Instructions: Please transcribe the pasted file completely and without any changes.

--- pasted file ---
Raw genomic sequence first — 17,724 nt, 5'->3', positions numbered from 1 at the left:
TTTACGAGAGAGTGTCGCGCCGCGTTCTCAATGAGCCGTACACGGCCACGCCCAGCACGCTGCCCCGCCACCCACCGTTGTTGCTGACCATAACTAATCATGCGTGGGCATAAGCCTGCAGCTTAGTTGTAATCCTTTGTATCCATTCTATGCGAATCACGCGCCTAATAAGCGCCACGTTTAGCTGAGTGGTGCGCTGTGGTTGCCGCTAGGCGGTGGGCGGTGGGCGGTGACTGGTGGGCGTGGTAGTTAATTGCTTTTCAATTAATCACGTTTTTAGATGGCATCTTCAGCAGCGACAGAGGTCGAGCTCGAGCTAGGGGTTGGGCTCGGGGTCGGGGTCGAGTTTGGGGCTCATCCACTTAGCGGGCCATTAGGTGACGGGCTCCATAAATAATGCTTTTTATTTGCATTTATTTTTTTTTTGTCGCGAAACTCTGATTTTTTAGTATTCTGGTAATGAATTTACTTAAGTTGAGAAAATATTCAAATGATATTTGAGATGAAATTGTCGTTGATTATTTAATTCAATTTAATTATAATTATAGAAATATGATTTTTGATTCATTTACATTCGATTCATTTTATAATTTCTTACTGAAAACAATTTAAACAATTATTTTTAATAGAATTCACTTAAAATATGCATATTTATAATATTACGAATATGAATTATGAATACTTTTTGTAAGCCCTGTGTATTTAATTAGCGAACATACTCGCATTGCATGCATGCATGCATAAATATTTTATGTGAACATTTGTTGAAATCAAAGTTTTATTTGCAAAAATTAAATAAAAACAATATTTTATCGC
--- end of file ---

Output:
Raw genomic sequence first — 17,724 nt, 5'->3', positions numbered from 1 at the left:
TTTACGAGAGAGTGTCGCGCCGCGTTCTCAATGAGCCGTACACGGCCACGCCCAGCACGCTGCCCCGCCACCCACCGTTGTTGCTGACCATAACTAATCATGCGTGGGCATAAGCCTGCAGCTTAGTTGTAATCCTTTGTATCCATTCTATGCGAATCACGCGCCTAATAAGCGCCACGTTTAGCTGAGTGGTGCGCTGTGGTTGCCGCTAGGCGGTGGGCGGTGGGCGGTGACTGGTGGGCGTGGTAGTTAATTGCTTTTCAATTAATCACGTTTTTAGATGGCATCTTCAGCAGCGACAGAGGTCGAGCTCGAGCTAGGGGTTGGGCTCGGGGTCGGGGTCGAGTTTGGGGCTCATCCACTTAGCGGGCCATTAGGTGACGGGCTCCATAAATAATGCTTTTTATTTGCATTTATTTTTTTTTTGTCGCGAAACTCTGATTTTTTAGTATTCTGGTAATGAATTTACTTAAGTTGAGAAAATATTCAAATGATATTTGAGATGAAATTGTCGTTGATTATTTAATTCAATTTAATTATAATTATAGAAATATGATTTTTGATTCATTTACATTCGATTCATTTTATAATTTCTTACTGAAAACAATTTAAACAATTATTTTTAATAGAATTCACTTAAAATATGCATATTTATAATATTACGAATATGAATTATGAATACTTTTTGTAAGCCCTGTGTATTTAATTAGCGAACATACTCGCATTGCATGCATGCATGCATAAATATTTTATGTGAACATTTGTTGAAATCAAAGTTTTATTTGCAAAAATTAAATAAAAACAATATTTTATCGC